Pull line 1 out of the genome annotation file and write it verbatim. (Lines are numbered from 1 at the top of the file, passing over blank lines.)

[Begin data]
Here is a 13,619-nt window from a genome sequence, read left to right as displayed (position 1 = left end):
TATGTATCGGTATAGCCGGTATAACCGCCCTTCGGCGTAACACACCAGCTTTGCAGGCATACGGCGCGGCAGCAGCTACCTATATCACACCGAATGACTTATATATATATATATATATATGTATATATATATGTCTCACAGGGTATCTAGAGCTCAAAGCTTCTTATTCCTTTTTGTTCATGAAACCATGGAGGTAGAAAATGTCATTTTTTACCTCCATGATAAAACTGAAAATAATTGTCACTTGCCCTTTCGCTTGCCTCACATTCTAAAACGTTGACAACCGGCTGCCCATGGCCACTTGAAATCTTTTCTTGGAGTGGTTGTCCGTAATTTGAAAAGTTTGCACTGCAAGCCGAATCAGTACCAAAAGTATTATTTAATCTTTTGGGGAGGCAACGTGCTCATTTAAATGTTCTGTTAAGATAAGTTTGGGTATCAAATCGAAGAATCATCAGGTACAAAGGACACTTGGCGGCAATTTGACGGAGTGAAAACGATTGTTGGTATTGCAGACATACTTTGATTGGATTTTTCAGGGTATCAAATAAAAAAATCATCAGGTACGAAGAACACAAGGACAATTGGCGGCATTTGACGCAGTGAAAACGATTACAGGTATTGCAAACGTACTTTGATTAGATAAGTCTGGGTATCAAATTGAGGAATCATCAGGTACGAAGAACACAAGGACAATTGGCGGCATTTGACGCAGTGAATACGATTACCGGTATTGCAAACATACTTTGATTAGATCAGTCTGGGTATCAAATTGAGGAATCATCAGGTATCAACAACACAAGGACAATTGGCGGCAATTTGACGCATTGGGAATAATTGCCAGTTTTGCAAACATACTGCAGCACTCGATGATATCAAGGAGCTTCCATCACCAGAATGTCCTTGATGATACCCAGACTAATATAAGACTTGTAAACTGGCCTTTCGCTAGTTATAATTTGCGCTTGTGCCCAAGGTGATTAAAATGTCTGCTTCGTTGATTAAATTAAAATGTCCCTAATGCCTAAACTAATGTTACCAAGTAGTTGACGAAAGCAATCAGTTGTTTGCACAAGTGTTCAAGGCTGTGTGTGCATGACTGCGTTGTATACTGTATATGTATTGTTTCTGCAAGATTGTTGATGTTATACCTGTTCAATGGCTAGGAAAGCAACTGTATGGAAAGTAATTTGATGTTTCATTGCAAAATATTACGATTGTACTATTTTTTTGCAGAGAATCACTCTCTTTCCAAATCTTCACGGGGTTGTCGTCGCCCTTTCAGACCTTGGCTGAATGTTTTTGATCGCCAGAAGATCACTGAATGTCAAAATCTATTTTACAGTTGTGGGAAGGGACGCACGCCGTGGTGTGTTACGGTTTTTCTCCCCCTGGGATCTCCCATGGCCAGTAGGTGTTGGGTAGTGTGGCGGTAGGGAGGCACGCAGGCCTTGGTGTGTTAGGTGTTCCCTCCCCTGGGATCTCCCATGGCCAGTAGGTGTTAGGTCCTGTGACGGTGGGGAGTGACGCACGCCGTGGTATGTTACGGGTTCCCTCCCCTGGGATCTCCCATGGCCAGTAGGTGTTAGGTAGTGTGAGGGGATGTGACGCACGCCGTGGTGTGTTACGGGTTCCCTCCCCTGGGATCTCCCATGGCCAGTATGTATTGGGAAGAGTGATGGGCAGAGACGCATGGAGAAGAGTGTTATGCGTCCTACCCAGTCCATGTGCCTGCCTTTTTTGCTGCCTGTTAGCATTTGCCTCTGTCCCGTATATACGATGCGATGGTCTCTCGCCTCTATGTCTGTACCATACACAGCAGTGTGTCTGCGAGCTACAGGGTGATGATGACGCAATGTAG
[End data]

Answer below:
Here is a 13,619-nt window from a genome sequence, read left to right as displayed (position 1 = left end):